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Inverse Reinforcement Learning without Reinforcement Learning

Gokul Swamy · David Wu · Sanjiban Choudhury · J. Bagnell · Steven Wu

Exhibit Hall 1 #532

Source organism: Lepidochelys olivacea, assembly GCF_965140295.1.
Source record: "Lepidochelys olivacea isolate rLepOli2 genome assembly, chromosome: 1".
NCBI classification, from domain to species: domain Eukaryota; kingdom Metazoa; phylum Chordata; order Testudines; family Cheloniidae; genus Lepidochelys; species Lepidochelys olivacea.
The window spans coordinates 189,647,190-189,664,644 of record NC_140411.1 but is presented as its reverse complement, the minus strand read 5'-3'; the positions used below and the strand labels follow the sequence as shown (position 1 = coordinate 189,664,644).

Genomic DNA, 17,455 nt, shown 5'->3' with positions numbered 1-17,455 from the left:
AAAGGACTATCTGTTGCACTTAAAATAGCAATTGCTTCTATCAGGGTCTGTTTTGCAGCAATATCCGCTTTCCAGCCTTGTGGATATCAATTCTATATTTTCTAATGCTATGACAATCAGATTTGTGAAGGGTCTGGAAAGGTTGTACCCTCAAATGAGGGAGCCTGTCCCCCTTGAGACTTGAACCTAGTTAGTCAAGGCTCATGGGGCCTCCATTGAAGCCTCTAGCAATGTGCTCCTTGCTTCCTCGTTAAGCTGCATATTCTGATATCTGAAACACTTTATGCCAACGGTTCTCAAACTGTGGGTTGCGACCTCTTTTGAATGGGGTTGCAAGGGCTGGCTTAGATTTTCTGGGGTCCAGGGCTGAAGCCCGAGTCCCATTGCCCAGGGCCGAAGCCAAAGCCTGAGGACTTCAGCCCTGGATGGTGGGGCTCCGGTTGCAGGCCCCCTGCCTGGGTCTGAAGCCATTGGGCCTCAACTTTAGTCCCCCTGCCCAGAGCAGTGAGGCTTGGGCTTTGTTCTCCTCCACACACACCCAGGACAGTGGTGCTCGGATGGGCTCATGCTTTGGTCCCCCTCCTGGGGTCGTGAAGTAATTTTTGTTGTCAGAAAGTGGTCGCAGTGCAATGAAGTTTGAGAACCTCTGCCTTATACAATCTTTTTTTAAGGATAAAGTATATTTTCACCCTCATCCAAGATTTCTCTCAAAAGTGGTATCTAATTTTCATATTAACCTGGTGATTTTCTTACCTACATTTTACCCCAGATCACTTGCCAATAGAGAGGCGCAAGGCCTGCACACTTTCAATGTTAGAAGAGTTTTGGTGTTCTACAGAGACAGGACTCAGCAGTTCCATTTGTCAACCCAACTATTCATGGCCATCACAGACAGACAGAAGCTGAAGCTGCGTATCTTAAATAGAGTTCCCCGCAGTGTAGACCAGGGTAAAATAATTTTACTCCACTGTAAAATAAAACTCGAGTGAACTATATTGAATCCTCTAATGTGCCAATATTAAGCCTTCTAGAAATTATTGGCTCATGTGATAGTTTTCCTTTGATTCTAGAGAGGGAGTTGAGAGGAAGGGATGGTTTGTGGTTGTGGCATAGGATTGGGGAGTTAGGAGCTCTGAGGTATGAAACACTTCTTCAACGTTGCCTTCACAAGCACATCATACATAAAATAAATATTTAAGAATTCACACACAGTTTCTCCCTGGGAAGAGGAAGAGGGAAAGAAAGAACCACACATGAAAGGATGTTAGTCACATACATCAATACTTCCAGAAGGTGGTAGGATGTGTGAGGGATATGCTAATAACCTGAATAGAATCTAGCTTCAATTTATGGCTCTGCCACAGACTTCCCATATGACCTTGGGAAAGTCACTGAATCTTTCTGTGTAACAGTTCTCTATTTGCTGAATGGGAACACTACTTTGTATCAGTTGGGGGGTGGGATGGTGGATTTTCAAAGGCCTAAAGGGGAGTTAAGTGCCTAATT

Inverse Reinforcement Learning (IRL) is a powerful set of techniques for imitation learning that aims to learn a reward function that rationalizes expert demonstrations. Unfortunately, traditional IRL methods suffer from a computational weakness: they require repeatedly solving a hard reinforcement learning (RL) problem as a subroutine. This is counter-intuitive from the viewpoint of reductions: we have reduced the easier problem of imitation learning to repeatedly solving the harder problem of RL. Another thread of work has proved that access to the side-information of the distribution of states where a strong policy spends time can dramatically reduce the sample and computational complexities of solving an RL problem. In this work, we demonstrate for the first time a more informed imitation learning reduction where we utilize the state distribution of the expert to alleviate the global exploration component of the RL subroutine, providing an exponential speedup in theory. In practice, we find that we are able to significantly speed up the prior art on continuous control tasks.

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